Qualifications. Previously not really essential, but today journalism postgraduate courses are highly recognised by a number of universities and courses by the NCTJ. Some undergraduate courses are good, but are perhaps a little too narrow.

Connections. Using social media and emails to connect with journalists, editors and producers. Sometimes having an email contact you can update can make all the difference.

Above all, to me, aspiration and passion is what is essential. Being persistent, determined and strong-minded is all essential not just for a career in journalism and the media, but for anything in any walk of life.

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National Trust’s Big Brother Embarrassment

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Without doubt it has changed the landscape of television culture and has circled many conversations, but is Big Brother, more specifically ‘The Big Brother House’ worthy of National Trust status? The charity acquired the property on the Elstree Studio complex last weekend for two days, allowing members of the public to step in the footsteps of many Z-list celebrities who have appeared on the programme since its launch in 2000.

Bosses at The National Trust stated that the house is “special” whilst adding that the programme has become a part of culture in the UK. The press release for the announcement actually stated that by opening the house it could pave the way for a “wittier” future for The National Trust. Hardly to be welcomed by many of its long-standing members, stereotypically an older, more intelligent individual.

There is no concern that Big Brother’s infamous house is a part of a celebrity and TV culture in the UK. Big Brother undoubtedly began over a decade of reality television; the same television flair we are accustomed to today. The television certainly has its followers with million tuning in every week for their programmes; having visited television studios, there is some kind of excitement and suspense when standing on a set of a programme you have seen broadcast to many millions of viewers. The National Trust certainly seems to be moving with modern times, encouraging more and specifically younger people to join the charity. But the house seen by so many millions seems out of place alongside properties of real history and heritage.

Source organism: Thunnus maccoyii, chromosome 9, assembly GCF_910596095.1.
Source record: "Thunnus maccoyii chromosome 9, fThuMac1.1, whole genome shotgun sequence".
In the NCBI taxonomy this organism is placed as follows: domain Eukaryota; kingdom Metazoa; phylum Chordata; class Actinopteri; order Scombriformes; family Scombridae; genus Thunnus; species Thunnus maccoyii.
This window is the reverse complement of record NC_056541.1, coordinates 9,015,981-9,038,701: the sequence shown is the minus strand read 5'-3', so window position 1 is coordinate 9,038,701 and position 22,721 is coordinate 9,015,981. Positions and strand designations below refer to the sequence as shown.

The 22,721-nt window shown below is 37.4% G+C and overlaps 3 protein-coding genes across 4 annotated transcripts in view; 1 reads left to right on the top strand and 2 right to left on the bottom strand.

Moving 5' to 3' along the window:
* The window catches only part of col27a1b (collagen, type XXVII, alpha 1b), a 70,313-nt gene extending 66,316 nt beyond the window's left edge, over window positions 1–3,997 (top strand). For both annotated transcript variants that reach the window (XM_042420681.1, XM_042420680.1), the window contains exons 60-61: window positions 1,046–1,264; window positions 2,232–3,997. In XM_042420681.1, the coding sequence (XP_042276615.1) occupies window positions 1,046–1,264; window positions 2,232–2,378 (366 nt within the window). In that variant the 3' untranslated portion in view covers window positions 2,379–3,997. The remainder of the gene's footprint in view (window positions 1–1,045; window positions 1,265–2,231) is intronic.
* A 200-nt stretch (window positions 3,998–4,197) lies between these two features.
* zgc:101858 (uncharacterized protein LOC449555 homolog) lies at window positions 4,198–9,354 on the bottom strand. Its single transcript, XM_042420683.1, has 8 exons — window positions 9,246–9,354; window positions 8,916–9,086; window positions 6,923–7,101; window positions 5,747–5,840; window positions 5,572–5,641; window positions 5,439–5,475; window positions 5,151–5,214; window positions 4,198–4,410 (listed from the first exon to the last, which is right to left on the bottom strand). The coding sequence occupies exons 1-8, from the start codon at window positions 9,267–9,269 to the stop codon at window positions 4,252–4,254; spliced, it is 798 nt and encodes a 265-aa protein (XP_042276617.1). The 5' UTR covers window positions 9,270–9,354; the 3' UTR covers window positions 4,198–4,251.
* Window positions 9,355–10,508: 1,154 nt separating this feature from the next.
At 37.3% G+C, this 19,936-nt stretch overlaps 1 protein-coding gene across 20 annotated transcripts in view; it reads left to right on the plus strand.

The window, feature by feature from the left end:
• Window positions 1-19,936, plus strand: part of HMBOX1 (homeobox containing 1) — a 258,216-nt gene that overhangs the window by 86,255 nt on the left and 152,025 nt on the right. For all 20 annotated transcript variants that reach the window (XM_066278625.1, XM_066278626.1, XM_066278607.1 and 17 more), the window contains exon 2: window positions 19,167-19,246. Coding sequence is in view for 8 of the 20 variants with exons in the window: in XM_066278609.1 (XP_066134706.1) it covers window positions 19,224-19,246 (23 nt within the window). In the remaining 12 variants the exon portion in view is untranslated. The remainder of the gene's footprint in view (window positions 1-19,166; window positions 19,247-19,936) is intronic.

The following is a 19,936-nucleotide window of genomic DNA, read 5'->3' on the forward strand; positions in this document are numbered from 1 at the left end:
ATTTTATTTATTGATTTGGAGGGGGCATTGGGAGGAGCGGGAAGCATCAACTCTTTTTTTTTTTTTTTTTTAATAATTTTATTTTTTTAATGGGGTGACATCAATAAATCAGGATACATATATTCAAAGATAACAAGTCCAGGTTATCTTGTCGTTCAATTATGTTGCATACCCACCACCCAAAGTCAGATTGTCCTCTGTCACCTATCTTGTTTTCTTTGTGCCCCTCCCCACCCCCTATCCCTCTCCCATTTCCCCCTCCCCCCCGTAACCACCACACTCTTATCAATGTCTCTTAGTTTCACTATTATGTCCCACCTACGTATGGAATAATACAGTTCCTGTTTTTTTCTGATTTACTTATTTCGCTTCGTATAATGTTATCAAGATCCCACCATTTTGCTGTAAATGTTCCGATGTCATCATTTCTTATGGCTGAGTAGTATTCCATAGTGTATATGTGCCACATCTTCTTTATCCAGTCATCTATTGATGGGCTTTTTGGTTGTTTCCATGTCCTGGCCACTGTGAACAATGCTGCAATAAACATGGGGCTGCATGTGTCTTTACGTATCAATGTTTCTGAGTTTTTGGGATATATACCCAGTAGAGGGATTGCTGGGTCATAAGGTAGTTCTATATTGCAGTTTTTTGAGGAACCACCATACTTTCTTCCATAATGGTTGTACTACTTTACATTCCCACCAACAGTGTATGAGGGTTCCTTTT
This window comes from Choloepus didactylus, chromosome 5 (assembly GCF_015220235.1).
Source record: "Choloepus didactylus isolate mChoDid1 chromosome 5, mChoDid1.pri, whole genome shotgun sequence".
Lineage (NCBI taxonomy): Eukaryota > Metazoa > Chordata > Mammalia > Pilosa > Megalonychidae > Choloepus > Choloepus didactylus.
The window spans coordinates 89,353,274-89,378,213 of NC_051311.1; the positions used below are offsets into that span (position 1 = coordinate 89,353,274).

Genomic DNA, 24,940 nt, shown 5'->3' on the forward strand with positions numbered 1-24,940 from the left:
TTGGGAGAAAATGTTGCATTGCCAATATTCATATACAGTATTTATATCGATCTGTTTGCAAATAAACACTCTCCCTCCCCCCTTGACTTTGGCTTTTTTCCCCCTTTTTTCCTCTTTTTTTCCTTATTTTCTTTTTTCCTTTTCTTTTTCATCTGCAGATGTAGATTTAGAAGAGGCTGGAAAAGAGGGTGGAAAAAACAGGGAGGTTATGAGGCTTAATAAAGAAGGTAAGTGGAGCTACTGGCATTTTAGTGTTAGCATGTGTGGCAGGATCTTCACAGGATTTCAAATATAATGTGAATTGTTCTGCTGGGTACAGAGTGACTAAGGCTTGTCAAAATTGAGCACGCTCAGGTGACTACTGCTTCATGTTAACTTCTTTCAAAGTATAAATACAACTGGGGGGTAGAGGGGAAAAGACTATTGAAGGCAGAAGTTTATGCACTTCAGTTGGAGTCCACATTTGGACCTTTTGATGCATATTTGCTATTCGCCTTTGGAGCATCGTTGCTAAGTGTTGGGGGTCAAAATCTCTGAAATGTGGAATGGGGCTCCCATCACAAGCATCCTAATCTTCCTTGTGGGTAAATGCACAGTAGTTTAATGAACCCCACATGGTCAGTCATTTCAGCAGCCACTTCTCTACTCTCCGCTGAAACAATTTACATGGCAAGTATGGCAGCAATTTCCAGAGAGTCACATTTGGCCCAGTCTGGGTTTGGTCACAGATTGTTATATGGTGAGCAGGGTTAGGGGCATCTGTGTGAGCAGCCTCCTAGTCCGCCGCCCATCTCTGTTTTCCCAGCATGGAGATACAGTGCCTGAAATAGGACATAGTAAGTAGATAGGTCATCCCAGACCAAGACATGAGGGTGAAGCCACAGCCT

Whilst many enjoy the reality brainwasher, the show is not unfamiliar with controversy. Scenes that saw MP George Galloway parade the house in a red leotard are certainly an embarrassment and cowering, whilst more seriously the programme has been associated with racism following allegations of bullying involving the late Jade Goody and Bollywood actress Shilpa Shetty. It does, therefore, gallivant the mind as to why people would want to walk in the footsteps of such controversy. The trust certainly seem to have lost their edge and perhaps credibility from allowing members to visit history rather than a modern TV programme. But if this is the road that the UK’s National Trust wants to head down, why start with Big Brother?

The recent closure of the BBC’s Television Centre in West London is of real heritage. Creating some of the UK’s best known programmes including The Two Ronnies, Blue Peter and Parkinson, the centre has welcomed political leaders, world-famous stars and even transformed, on numerous occasion, into an event host itself. Iconic is the only real word to describe TVC. Built and in operation for over 50 years, there has been a vast amount of history and heritage created in that very building.

Today, production of the next generation of iconic television programmes has moved away from the studios that have brought BBC News to TV screens across the world to new homes including Media City UK and New Broadcasting House in Central London. TV Centre has been sold on and the end of an era has arrived upon us. The National Trust could have taken a giant leap in its appeal to a new market by acquiring the iconic BBC headquarters rather than a flimsy reality TV show.

Saying that, the 500 tickets that went on sale were snapped up by members of the trust within an hour, according to The National Trust. Karl Smith, executive producer of the show, said it was a great idea to link up the show and charity, however, former MP and culture figure Ann Widdecombe said the idea was “ridiculous”.

There is no doubt that the TV and celebrity culture is becoming the norm within UK society and many charities, such as The National Trust have to adapt to welcome those with new and evolving interests. Perhaps the trust could have avoided embarrassment and controversy by choosing a setting slightly less divisive as their marker for the way forward.